Tuesday, June 23, 2009

Reminded of Till Eulenspiegel

Like any child brought in Germany—and I was there from age nine to age fifteen—the prankster figure, Till Eulenspiegel, the hero of many funny tales and sayings was part of my upbringing. Much later in life I realized that the fool, prankster, or tricksters is an archetypal staple of mythology; all cultures have their own; mine just happened to be Till Eulenspiegel. Even a brief glance into the subject rapidly reveals that the prankster-fool is wise—but makes wisdom manifest through humor, so that it cannot be attacked. And here my roots go much deeper into the past. My original family descended from a court jester serving some ducal house in what is now Baden-Württemberg. He was able enough, evidently, because he obtained a title of nobility; and we still have the family coat of arms that some herald designed for him in Anno Long Ago, more precisely somewhere around 1470 AD. Back in those misty years our name was Dorner; Darnay was a magyarization, thus the cautious tactic of a German family living in a Hungary that had achieved its independence from the Austro-Hungarian monarchy. I come thus from a long line of wise fools, and can therefore claim the likes of Eulenspiegel, Hermes, Loki, Puck, and many others as spiritual kin. Wondrous coincidences mark such lives. I chose the name LaMarotte for another website focused on matters economic—because the French, la marotte, means a fad, hobby, and idée fixe. It was daughter Michelle, who lives in Paris, who pointed out to me that the word originally meant the “the fool’s scepter.” The name Eulenspiegel, if translated literally into English, means Owl’s Mirror. Owls are wise, of course, and hold up a mirror to the world so that the rest of us, seeing our own foolishness, will laugh and get wise.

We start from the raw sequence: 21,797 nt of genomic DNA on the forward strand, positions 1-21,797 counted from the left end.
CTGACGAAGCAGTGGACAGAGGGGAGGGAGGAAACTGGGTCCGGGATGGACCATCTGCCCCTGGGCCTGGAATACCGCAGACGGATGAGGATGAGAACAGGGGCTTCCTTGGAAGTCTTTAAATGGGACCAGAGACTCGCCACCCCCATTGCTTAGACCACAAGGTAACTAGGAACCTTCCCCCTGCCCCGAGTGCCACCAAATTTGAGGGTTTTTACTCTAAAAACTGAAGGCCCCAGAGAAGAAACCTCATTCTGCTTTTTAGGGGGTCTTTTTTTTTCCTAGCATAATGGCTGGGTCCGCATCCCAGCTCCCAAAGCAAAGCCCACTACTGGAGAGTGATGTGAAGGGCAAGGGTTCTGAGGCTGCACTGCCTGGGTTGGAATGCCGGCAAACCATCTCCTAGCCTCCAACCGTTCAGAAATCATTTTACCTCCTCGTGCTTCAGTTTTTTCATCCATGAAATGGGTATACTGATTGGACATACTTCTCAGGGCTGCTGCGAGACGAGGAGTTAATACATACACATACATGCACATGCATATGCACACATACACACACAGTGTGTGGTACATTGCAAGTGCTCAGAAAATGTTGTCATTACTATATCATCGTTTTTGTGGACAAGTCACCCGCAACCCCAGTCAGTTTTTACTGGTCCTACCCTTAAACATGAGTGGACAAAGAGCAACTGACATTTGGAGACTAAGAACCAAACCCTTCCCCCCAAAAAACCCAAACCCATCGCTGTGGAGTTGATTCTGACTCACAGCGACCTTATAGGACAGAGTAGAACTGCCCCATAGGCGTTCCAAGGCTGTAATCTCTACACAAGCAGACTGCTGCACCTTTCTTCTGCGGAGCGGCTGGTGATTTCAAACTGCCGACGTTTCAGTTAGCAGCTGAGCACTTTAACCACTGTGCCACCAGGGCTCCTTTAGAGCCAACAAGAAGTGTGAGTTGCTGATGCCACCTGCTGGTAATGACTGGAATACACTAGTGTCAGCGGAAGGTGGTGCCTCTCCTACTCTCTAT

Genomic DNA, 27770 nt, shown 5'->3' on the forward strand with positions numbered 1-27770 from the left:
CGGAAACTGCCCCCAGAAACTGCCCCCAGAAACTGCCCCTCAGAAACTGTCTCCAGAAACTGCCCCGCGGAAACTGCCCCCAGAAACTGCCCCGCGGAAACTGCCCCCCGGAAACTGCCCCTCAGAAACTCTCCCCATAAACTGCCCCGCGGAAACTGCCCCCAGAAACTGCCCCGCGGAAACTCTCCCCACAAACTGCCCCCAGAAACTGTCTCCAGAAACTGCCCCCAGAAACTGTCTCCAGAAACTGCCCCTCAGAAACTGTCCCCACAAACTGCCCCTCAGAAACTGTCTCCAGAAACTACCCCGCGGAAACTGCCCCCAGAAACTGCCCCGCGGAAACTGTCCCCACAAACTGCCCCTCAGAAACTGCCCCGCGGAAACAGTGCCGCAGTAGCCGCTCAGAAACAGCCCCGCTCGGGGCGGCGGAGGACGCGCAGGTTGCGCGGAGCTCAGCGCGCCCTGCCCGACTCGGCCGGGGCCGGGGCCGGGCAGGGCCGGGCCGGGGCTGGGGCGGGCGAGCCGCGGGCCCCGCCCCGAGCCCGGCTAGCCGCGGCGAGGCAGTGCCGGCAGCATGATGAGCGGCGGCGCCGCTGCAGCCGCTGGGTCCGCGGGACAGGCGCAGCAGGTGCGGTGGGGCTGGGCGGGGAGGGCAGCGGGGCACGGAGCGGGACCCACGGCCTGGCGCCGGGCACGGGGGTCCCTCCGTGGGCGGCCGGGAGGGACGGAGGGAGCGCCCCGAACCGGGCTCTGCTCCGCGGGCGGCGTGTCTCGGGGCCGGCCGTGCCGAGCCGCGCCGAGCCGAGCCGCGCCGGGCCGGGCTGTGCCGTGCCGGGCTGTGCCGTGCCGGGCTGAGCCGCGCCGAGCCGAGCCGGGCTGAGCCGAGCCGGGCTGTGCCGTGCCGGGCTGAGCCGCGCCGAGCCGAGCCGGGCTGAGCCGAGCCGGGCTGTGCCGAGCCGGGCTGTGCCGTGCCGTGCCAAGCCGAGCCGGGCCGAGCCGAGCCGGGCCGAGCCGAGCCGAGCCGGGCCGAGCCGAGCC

I was reminded of Till Eulenspiegel today because I remembered one of the stories. Eulenspiegel is traveling with one of his companions. When they have to climb steep hills, Eulenspiegel is always very cheery, very bright, full of jokes and songs; but when the going gets easy, down-hill, he turns gloomy and humorless, barely talks, and answers questions briefly, gruffly. His companion finally wants to know why. “Why?” Eulenspiegel answers, “I’ll tell you why. When I am huffing up the hill, I keep thinking how nice it’s going to be going down the hill again. But when I’m striding out and the going’s easy, I start thinking about the next big climb up the next big hill.”

So why did I think of this story today? Because, after 3:30 this afternoon, leaving the clinic where I’d just undergone yet another procedure—and it was over at last—I got all cheerful, funny, light, humorous, and optimistic. But what about the last forty days? After all I’d learned that I would have to undergo this procedure on May 13—and obliquely reported on the gloomy possibility that day in this blog (“Time Horizons”). All through those forty days my temperament was dark. And now that it’s over, I am laughing? But suddenly cousin Eulenspiegel appeared to me, holding up a mirror, and I just realized that I’d missed my chance to be a wise fool—and instead I’d acted like any ordinary chump.

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